And so the biggest error I was making was to believe that the effort I had to do to push an object was only dependent on the force I wanted to apply, but not taking into account the speed on objects, as you said. So the human effort is more describable in Watts than in Newtons.
I find this formula fascinating, as
- it expresses something really not intuitive (at least for me), like why would the power needed to apply a force vary proportionally to the speed of the object and not quadratically?
- It is simply a unit conversion between Newtons and Watts.
This 'truth' is therefore embedded into our (the international) unit system?
 
  • #13
ghazzguhk said:
@Delta2 Oh, I did not. So the formula ##P = F \times \nu## means, in non-scientific terms, that the difficulty of applying a force (in the same direction as the object is moving) on a moving object is proportional to its speed?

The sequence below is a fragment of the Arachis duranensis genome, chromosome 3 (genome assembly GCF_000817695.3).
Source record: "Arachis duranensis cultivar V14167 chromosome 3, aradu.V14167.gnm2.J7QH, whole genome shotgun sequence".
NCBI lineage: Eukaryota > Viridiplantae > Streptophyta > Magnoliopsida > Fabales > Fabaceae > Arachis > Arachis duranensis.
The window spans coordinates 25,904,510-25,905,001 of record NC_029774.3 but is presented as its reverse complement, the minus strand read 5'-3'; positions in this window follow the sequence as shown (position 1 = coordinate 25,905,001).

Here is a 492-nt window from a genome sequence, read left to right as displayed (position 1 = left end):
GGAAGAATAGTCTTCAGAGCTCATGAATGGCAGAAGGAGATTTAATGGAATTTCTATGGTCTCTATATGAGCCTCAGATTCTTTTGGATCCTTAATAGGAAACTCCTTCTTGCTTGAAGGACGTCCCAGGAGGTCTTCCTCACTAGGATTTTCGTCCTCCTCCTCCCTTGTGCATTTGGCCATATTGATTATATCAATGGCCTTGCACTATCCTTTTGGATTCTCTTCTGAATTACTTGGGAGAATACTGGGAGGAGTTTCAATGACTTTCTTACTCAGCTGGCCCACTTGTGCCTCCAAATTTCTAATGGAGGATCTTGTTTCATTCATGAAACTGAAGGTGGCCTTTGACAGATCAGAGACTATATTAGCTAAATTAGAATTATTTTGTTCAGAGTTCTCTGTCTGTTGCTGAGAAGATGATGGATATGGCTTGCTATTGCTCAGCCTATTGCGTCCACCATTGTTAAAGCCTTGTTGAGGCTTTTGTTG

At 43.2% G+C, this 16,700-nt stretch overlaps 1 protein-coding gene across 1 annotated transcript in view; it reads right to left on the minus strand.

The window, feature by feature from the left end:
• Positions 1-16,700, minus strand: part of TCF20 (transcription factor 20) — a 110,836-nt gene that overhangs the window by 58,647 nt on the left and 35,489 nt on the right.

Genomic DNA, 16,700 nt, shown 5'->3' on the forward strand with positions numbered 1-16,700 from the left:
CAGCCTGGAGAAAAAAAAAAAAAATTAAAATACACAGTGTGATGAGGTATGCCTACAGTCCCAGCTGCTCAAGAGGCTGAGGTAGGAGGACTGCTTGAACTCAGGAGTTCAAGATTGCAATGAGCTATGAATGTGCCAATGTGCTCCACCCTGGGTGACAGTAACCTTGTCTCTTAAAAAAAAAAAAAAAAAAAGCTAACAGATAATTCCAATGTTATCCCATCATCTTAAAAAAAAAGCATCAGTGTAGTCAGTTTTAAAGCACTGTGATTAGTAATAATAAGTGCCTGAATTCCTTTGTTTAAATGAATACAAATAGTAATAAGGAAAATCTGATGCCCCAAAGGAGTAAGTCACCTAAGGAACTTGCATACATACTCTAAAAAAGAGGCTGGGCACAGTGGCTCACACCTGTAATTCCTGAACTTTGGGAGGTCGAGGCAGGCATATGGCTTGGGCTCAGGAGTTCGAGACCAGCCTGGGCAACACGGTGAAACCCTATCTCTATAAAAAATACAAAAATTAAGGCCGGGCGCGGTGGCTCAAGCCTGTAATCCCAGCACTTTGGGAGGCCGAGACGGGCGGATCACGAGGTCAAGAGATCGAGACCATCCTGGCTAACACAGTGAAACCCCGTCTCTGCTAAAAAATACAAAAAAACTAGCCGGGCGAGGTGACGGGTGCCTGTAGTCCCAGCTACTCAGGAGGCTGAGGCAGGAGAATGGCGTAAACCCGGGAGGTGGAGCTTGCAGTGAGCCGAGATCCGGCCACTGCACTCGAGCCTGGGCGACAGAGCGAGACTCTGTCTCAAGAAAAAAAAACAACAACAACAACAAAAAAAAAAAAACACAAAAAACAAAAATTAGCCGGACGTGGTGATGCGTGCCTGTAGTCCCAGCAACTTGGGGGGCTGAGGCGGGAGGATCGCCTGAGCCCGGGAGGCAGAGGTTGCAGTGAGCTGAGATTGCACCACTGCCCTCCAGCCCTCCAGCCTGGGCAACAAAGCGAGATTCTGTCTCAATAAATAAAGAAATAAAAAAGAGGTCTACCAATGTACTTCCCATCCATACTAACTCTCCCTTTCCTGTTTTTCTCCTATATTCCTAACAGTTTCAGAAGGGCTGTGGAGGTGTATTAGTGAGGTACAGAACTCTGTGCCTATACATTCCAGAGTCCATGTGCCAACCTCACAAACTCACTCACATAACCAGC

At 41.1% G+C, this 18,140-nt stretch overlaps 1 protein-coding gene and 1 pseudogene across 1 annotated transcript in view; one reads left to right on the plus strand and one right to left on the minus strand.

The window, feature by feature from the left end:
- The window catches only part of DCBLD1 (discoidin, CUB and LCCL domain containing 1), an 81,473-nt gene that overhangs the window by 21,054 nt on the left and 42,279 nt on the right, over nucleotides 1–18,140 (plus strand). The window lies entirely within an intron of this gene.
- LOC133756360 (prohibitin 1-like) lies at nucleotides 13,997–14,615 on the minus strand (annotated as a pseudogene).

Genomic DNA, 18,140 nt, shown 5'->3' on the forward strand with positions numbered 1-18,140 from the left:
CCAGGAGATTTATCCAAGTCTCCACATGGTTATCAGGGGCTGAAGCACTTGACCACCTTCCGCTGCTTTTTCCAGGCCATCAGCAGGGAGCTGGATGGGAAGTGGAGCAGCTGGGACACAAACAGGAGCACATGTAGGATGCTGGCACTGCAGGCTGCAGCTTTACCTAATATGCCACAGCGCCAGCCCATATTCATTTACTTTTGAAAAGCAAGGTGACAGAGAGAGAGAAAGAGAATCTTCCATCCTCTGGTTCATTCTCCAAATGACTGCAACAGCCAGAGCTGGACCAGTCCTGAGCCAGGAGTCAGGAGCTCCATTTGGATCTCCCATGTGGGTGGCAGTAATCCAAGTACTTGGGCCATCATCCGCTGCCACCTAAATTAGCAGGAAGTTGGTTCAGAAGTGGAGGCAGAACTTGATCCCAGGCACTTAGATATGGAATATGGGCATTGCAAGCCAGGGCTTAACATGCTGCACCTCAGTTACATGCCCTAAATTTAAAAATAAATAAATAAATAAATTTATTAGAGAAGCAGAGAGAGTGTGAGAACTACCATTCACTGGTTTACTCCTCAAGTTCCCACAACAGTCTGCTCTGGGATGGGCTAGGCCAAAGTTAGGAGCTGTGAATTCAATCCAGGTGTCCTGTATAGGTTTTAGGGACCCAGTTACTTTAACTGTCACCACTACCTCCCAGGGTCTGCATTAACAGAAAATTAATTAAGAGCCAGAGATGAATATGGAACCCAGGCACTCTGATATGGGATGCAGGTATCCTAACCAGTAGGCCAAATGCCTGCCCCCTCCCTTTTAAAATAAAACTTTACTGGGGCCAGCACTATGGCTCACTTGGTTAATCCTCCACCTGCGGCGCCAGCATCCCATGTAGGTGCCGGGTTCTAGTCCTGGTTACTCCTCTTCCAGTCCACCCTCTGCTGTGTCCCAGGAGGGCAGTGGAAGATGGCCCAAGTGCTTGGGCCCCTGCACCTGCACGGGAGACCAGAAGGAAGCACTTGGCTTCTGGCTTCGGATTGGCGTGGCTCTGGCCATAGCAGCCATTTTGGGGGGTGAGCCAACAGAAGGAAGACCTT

Yes. One common way to experience this is on a bicycle with ten (or more) gears. As you go faster and faster, you find yourself forced to higher and higher gears where it takes more work to accelerate.

[There is also increased wind resistance, but the effect we are discussing is in addition to that]
 
  • Like
Likes ghazzguhk
  • #14
ghazzguhk said:
@Delta2 Oh, I did not. So the formula P=F×ν means, in non-scientific terms, that the difficulty of applying a force (in the same direction as the object is moving) on a moving object is proportional to its speed?
Yes exactly.
ghazzguhk said:
I find this formula fascinating, as
- it expresses something really not intuitive (at least for me), like why would the power needed to apply a force vary proportionally to the speed of the object and not quadratically?
Well the definition of Work, Power and Velocity are such that the math tell us that ##P=F\cdot v## not ##P=F\cdot v^2## or something else.